On the subject of what the Secretary of State asks of the inspectors, is he aware that, despite his ministerial colleague stating that Stratford school was working well—or words to that effect—the Secretary of State's answer to us was that the last time that an inspector of his Department went into that school was 1991? If he has not received any reports on that school recently, how can he tell the House accurately how that school is progressing?

If the outburst of the two hon. Members was caused by taking my reference to independent inspectors as an attack on Her Majesty's inspectorate, that was simply a complete misunderstanding on their part. The hon. Member for Newham, South will know that the Bill makes Her Majesty's inspectorate more independent of the Government than hitherto. In future, Her Majesty's chief inspector will be a much more powerful and independent watchdog figure than he was before and than he would be under Labour's proposals. The Labour party would promptly make him subordinate to a new quango of the great and the good and the usual educational interests that it proposes to set up. We are setting up the post of HMCI, who will have an important role in monitoring inspection of schools and advising the Government—that has never been threatened by the Bill. He will play a key role in the selection of those inspectors who carry out the parents charter type inspections of 6,000 schools a year and report to parents.

I have always believed that inspectors should be independent of schools. I do not think, as Labour appeared to believe until it voted otherwise in the House of Lords, that all the inspectors should be employed by a local authority to inspect only that local authority's schools and should then be expected to be critical of that local authority if there were failings when they reported to parents. The system that we envisage is much better and the whole education world will be opened up to much more independent, open scrutiny. That can only benefit the good schools and the many dedicated teachers we have, as it will identify weaknesses and correct them, and build on strengths school by school. That is why I hope that the Bill will proceed without any further delay of the rather absurd kind that we had on Report.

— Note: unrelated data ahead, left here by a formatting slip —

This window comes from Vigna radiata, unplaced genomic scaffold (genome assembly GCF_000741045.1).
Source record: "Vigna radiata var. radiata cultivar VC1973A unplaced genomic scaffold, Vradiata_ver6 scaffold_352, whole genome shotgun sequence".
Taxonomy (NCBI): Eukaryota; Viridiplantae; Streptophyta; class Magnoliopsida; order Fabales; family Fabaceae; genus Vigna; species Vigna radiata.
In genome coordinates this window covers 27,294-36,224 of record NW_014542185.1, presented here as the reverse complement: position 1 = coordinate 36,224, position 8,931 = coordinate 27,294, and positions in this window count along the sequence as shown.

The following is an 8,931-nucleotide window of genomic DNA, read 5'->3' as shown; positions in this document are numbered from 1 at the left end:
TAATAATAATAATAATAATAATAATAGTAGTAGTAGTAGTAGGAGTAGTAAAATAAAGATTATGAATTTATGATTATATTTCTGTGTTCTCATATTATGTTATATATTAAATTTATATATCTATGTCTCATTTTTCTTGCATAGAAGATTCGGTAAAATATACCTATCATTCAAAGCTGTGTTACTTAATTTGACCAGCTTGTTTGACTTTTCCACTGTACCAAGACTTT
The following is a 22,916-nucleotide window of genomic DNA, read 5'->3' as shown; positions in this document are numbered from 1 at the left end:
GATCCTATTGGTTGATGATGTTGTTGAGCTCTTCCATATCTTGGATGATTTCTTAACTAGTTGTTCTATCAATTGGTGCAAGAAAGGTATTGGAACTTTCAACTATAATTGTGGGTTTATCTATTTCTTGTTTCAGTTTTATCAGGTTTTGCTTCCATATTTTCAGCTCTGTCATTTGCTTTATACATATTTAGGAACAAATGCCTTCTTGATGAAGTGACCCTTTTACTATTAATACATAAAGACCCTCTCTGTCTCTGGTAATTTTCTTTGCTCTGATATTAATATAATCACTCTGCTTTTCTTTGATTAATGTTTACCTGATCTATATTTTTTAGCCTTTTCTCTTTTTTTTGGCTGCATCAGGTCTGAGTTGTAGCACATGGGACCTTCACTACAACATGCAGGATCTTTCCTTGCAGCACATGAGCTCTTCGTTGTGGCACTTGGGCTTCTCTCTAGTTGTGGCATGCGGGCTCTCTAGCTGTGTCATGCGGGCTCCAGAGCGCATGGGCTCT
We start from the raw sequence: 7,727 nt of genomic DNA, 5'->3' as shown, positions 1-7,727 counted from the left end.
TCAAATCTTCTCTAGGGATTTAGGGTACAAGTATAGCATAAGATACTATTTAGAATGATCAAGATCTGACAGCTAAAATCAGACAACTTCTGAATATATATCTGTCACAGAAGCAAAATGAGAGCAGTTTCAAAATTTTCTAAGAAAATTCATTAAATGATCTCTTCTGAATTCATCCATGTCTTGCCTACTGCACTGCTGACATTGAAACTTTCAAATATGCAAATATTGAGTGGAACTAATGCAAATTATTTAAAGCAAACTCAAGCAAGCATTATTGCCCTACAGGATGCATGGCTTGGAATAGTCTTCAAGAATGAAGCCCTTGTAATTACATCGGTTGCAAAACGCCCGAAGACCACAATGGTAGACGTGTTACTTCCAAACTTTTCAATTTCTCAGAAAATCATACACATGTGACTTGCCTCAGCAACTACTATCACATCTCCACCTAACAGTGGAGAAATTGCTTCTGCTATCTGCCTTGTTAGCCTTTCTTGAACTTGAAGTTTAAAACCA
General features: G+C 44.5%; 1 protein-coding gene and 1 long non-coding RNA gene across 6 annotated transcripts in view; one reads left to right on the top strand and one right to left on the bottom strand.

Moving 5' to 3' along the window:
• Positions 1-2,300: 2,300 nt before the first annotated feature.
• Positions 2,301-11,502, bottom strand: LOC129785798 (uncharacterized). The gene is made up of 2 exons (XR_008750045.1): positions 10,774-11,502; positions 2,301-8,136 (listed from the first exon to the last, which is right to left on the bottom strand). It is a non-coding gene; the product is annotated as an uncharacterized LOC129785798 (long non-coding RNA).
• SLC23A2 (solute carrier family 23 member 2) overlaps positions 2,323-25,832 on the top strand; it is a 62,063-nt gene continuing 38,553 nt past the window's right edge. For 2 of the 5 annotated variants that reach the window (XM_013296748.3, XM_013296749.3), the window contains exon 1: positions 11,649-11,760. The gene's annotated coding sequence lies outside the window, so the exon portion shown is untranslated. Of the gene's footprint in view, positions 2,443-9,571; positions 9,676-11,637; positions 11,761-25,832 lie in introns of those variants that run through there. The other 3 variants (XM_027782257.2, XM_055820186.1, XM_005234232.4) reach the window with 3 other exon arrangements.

2 pm

I am sorry to disappoint the Secretary of State, but we oppose this guillotine. If anybody wanted any convincing about our justification for opposing it, he need only look at the Amendment Paper and see that the Secretary of State is expecting the House to debate 38 groups of amendments and amendments to amendments in eight separate debates, and have votes, within a single hour. That shows an arrogance and a contempt of democratic procedures which have typified this Administration. The guillotine is doubly unacceptable, given that the Bill and the amendments were not delivered back to the House until this morning and hon. Members on both sides had only a few hours in which to table amendments to amendments and to consider the merits of amendments made in the other place.

The Secretary of State said that it had been agreed that the Report stage in the House of Commons should last one day. I should put it on record that there was never any such agreement either between the Front Bench teams or through the usual channels. Such an agreement was neither entered into nor even sought by the Minister of State or by the Government Whip. We ran into two days solely because of the incompetence of the Government Whips Office.

We had no need to do so, as 23 debates were to be squeezed into one day because of the incompetence of the Government Whips Office, who did not understand that there was no way in which those 23 debates could conceivably be contained within the six hours of debate allocated.